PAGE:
New Teachers (or Teachers who feel new),
Congratulations! You've almost half way through the school year! If you're like I was at the beginning of my career, the following things probably ring true:
1. It's not at all like on TV.
2. It's a lot harder than you thought it would be.
3. You're starting to get the hang of it.
4. Just a few more easy weeks, then a nice, long and restful holiday season!
Well, the first few are definitely true. But don't worry; everyone feels like that. The last one, though...
Well, remember how your students were right before Halloween? Multiply that by 10.
So, here are some tips and strategies to try out or keep in mind as we all get geared up for a restful break:
1. Lesson plan and make copies for at least the first week after break so you can actually rest and re-charge during the break; you'll need it.
2. Plan less intense, more interactive activities that let your students talk - because they will anyway. Harness their talking for learning.
3. Don't be afraid to try something new. If it works - great! If it fails miserably, your students probably won't remember it after the holiday break anyway.
4. Lastly, relax over break. Teaching is hard, really hard, and all of us no mater how many years of experience we have need (and deserve) to rest and relax once in a while.
Relax, and Happy Holidays,
Do you know why you tell someone which street to turn on well before you get to the intersection rather than as they driver is passing it? Obviously because it allows the driver to safely make the turn rather than in a two-wheeled, tires squealing fashion in a cloud of smoking rubber.
Teaching is like this too; if you clue in your students about what they will be learning about ahead of time, it is easier for their brains to pick out what is important. This idea is the core of Marzano's eighth element.
So, how can you (or an administrator who is evaluating your classroom) know if this element is being utilized?
Last year, I posted a blog about my readers' theater plays. If you visit that link, you will find links to all of my readers' theater plays that supplement many different Social Studies topics. I wrote and use them to teach content at the middle school level, and my wife, an elementary teacher, uses them to work with kids on reading fluency. We sell most of them through her store, but the set I want to highlight today are my Mesopotamia plays which are available at my store.
Mesopotamia, the very first civilization can be daunting for a lot of students. Strange sounding place names (like Ur) and vocabulary terms (like Ziggurat) can scare some kids away from this fascinating group of cultures. My leveled readers' theater plays help make this content more relateable.
Students learn about a Mesopotamian myth, the first written laws (Hammurabi's Code), and the invention of writing (cuneiform) while performing these plays in small groups. I use these at least once in every unit I teach, and my students really have fun with them while learning history!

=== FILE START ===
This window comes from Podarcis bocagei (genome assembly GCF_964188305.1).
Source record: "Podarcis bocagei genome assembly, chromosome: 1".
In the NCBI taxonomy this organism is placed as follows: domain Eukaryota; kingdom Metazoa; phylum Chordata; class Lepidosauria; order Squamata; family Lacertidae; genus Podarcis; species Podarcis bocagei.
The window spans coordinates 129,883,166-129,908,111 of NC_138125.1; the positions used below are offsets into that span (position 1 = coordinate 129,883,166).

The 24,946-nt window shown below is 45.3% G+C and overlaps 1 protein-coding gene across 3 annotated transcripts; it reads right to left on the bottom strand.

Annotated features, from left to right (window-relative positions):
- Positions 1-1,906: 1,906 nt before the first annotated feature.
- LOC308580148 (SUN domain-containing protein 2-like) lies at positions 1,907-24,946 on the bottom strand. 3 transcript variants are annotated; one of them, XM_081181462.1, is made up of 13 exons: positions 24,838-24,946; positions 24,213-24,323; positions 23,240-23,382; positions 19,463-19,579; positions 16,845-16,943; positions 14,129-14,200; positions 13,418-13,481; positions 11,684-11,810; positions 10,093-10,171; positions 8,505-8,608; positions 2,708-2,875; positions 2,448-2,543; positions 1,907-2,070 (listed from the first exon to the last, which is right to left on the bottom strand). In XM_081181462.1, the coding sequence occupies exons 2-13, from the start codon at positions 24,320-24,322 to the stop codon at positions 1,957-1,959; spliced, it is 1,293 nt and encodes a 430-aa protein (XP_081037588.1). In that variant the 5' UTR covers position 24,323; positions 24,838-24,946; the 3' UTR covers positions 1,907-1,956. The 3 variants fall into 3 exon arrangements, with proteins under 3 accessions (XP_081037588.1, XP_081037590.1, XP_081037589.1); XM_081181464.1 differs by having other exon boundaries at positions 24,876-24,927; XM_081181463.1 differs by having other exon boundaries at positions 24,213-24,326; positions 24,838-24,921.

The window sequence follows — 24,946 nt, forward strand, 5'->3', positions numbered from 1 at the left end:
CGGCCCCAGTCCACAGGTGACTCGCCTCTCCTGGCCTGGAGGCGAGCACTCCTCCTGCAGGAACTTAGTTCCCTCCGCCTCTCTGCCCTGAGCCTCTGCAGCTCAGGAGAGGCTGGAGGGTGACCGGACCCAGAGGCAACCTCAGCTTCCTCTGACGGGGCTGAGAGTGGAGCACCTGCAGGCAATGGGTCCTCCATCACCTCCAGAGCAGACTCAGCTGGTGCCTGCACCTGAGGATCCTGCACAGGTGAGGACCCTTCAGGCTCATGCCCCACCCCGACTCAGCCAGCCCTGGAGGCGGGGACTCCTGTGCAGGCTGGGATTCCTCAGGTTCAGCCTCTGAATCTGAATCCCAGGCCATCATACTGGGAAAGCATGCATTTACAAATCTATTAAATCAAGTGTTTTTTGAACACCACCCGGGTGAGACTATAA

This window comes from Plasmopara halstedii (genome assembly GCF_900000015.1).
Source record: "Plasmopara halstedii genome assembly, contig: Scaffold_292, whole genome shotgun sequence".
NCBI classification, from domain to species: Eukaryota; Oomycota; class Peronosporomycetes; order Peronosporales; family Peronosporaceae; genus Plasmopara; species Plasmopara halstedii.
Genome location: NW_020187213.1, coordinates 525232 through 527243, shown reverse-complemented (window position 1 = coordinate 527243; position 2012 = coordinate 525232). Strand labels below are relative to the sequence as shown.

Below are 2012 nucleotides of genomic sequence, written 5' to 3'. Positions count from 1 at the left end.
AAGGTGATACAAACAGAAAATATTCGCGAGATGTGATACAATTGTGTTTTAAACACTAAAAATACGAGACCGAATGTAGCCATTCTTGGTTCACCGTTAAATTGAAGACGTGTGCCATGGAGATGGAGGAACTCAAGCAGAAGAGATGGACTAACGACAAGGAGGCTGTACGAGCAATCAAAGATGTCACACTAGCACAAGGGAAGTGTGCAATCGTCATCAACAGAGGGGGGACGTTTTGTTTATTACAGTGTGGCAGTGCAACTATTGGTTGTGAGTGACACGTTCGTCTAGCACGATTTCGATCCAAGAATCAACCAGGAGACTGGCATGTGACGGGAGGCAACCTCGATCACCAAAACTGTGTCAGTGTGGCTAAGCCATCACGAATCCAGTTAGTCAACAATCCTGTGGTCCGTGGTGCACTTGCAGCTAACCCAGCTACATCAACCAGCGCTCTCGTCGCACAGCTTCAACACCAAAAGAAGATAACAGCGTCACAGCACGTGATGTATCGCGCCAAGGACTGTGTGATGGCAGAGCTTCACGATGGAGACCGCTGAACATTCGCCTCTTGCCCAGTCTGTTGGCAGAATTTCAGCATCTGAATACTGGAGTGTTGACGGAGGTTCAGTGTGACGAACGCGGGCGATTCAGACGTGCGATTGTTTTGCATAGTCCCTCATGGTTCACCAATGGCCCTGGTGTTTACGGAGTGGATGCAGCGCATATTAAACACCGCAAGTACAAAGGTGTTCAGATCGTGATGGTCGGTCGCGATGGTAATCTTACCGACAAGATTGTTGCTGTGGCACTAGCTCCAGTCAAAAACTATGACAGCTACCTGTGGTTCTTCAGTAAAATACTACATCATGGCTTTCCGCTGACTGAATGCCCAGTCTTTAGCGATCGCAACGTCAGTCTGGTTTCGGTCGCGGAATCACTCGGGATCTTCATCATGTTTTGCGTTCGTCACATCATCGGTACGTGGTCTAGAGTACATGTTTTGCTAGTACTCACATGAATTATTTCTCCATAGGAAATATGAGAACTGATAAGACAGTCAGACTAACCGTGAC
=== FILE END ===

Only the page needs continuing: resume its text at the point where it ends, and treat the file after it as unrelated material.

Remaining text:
This week, I'm going to highlight my European Colonization Reading Response Journals. These activities are great to use as warm-ups, or as a way to introduce the process of generating and testing a Social Studies hypothesis. Personally, I typically use them to introduce a topic.
My European Colonization set includes these 3 topics: Spanish colonization, French colonization, and English colonization. In each, students are presented with a question about which they generate a hypothesis. Then, they read a brief selection and complete 5 Marzano aligned tasks while considering the accuracy of their initial hypotheses. The activity concludes with them re-visiting and evaluating their hypotheses citing evidence from the reading.
So, click the link below to check out my European Colonization Reading Response Journals which is also available as part of a larger bundle, and don't forget to check out and follow my store for more great American History resources!
Organizing students to do various tasks is so second-nature to most educators that it might be surprising that organizing students to interact with content is actually a Marzano element. But, like just about anything Marzano related, it's all about being intentional. Why are you putting those students in that group? What is the end goal?
Below are some things you (or an administrator during an evaluation) could look for to see if you are implementing this element in your classroom.
My classroom almost always operates in table groups of 4. To help things move more quickly and to better manage my class, each student has a number between 1 - 4 at their table and is either an "A" or "B" partner. It's easier for me to say, "Person 4 get books for your table while person 2 gets paper," or "Person 3 facilitate a quick discussion about..." than to list off each individual's task or responsibility every time there is a group related task. They also work help facilitate the many variety of round robin group activities I use in class on an almost daily basis.
To keep it all straight, I use the FREE Table Mats found at the link below. Click the link to take a look, and don't forget to check out the rest of my store for other great Marzano aligned Social Studies resources!
I'm a 14 year veteran teacher that loves teaching, coaching, writing, and my family.